It had been hoped that the Turkish parliamentary election in the summer of 2011 would be a game-changer with the conclusive victory handed to Prime Minister Recep Tayyip Erdogan expected to give him the impetus to put his firm words into action. When that did not happen, the focus turned to the French, waiting for President Francois Hollande to replace Nicolas Sarkozy. When nothing happened, hopes were pinned on Russia, saying that Russia's position would change once Vladimir Putin returned to power. 

Now all eyes are set on the upcoming US election on November 6. Regardless of whether the incumbent Obama or Romney wins, both will have to deal with the reality of the Riad Seif plan, which the Obama administration will sign off before sealing its final, or first, term in office. Still, it seems unlikely that Syria will be at the top of either man's agenda after November 6. 

A version of this article was originally published in the Asia Times.

End of document

Comments

 
Source http://carnegie-mec.org/2012/11/05/election-won-t-alter-u.s.-course-in-syria/eejw

Syria in Crisis

More from The Global Think Tank

Publication Resources

In Fact

 

45%

of the Chinese general public

believe their country should share a global leadership role.

30%

of Indian parliamentarians

have criminal cases pending against them.

140

charter schools in the United States

are linked to Turkey’s Gülen movement.

2.5–5

thousand tons of chemical weapons

are in North Korea’s possession.

92%

of import tariffs

among Chile, Colombia, Mexico, and Peru have been eliminated.

$2.34

trillion a year

is unaccounted for in official Chinese income statistics.

37%

of GDP in oil-exporting Arab countries

comes from the mining sector.

72%

of Europeans and Turks

are opposed to intervention in Syria.

90%

of Russian exports to China

are hydrocarbons; machinery accounts for less than 1%.

13%

of undiscovered oil

is in the Arctic.

17

U.S. government shutdowns

occurred between 1976 and 1996.

40%

of Ukrainians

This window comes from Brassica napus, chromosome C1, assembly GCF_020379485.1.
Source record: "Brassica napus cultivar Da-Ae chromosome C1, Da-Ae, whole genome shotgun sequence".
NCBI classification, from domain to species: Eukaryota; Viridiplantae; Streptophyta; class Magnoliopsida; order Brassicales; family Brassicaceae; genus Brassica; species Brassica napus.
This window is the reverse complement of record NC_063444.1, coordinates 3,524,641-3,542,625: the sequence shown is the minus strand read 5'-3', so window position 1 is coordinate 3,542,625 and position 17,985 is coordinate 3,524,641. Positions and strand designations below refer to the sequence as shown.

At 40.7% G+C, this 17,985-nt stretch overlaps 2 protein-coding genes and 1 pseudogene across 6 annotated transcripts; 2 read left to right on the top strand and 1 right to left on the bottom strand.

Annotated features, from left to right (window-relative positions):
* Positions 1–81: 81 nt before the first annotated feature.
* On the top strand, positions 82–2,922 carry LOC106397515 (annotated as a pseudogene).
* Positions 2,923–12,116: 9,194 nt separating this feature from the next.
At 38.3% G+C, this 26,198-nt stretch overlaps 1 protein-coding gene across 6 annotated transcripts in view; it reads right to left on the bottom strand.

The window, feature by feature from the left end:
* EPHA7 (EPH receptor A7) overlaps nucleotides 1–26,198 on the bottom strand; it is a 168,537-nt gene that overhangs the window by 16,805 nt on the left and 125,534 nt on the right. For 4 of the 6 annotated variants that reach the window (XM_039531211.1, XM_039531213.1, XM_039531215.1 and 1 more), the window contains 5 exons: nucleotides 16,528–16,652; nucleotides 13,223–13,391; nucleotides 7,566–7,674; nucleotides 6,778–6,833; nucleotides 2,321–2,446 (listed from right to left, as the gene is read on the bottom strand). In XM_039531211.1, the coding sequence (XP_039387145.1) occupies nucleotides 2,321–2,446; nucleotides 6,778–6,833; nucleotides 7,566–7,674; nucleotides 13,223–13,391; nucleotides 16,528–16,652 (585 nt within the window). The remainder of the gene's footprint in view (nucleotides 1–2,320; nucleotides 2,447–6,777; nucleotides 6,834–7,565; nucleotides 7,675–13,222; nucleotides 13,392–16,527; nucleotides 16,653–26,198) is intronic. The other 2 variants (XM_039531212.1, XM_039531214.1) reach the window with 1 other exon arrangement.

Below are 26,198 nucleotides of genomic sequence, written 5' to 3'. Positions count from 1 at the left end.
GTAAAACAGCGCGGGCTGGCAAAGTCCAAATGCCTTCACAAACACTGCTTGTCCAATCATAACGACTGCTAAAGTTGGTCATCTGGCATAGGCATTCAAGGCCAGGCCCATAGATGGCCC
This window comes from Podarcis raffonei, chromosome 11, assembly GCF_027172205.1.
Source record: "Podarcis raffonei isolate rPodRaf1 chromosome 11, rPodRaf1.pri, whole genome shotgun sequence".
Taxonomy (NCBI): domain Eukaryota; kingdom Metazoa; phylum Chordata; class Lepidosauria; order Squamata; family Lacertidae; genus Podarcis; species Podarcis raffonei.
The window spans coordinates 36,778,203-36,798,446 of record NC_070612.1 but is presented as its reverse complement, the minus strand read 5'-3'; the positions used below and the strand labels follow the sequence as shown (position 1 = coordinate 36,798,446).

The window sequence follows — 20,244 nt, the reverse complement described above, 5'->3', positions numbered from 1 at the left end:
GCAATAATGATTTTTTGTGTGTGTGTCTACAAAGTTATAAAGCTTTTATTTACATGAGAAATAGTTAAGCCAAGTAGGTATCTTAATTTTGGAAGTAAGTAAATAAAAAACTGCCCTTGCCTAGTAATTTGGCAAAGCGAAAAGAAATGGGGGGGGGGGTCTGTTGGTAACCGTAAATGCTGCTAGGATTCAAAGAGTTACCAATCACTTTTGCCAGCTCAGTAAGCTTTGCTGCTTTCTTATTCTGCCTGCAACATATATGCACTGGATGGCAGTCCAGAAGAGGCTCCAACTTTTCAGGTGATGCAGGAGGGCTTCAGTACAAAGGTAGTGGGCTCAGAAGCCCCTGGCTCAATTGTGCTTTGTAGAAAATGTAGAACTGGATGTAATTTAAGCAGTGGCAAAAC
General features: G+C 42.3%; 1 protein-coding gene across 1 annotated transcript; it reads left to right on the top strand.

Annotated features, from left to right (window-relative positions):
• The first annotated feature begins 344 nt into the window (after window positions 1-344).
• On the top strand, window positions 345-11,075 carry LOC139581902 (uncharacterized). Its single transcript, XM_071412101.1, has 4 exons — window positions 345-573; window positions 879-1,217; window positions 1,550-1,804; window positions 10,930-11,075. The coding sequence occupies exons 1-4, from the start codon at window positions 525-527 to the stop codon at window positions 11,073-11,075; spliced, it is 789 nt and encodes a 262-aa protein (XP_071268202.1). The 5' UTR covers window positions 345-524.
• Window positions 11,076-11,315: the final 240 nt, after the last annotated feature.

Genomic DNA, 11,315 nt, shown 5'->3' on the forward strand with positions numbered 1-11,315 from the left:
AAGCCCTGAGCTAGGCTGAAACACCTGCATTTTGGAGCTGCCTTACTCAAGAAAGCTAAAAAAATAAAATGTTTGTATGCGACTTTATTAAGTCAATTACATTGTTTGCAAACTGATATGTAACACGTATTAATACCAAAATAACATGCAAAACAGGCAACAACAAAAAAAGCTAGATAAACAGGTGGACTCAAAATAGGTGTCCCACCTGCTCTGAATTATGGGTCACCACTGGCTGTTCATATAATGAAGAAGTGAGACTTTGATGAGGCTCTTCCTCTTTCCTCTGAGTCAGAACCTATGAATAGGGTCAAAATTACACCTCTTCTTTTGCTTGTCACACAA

want an “international economic union” with the EU.

120

million electric bicycles

are used in Chinese cities.

60–70%

of the world’s energy supply

is consumed by cities.

58%

of today’s oils

require unconventional extraction techniques.

67%

of the world's population

will reside in cities by 2050.

50%

of Syria’s population

is expected to be displaced by the end of 2013.

18%

of the U.S. economy

is consumed by healthcare.

81%

of Brazilian protesters

learned about a massive rally via Facebook or Twitter.

32

million cases pending

in India’s judicial system.

1 in 3

Syrians

now needs urgent assistance.

370

political parties

contested India’s last national elections.

70%

of Egypt's labor force

works in the private sector.

70%

of oil consumed in the United States

is for the transportation sector.

20%

of Chechnya’s pre-1994 population

has fled to different parts of the world.

58%

of oil consumed in China

was from foreign sources in 2012.

$536

billion in goods and services

traded between the United States and China in 2012.

$100

billion in foreign investment and oil revenue

have been lost by Iran because of its nuclear program.

4700%

increase in China’s GDP per capita

between 1972 and today.

$11

billion have been spent

to complete the Bushehr nuclear reactor in Iran.

2%

of Iran’s electricity needs

is all the Bushehr nuclear reactor provides.

78

journalists

were imprisoned in Turkey as of August 2012 according to the OSCE.

Stay in the Know

Enter your email address in the field below to receive the latest Carnegie analysis in your inbox!

Personal Information
 
 
Carnegie Middle East Center
 
Emir Bechir Street, Lazarieh Tower Bldg. No. 2026 1210, 5th flr. Downtown Beirut, P.O.Box 11-1061 Riad El Solh, Lebanon
Phone: +961 1 99 12 91 Fax: +961 1 99 15 91
Please note...

You are leaving the Carnegie–Tsinghua Center for Global Policy's website and entering another Carnegie global site.

请注意...

你将离开清华—卡内基中心网站,进入卡内基其他全球中心的网站。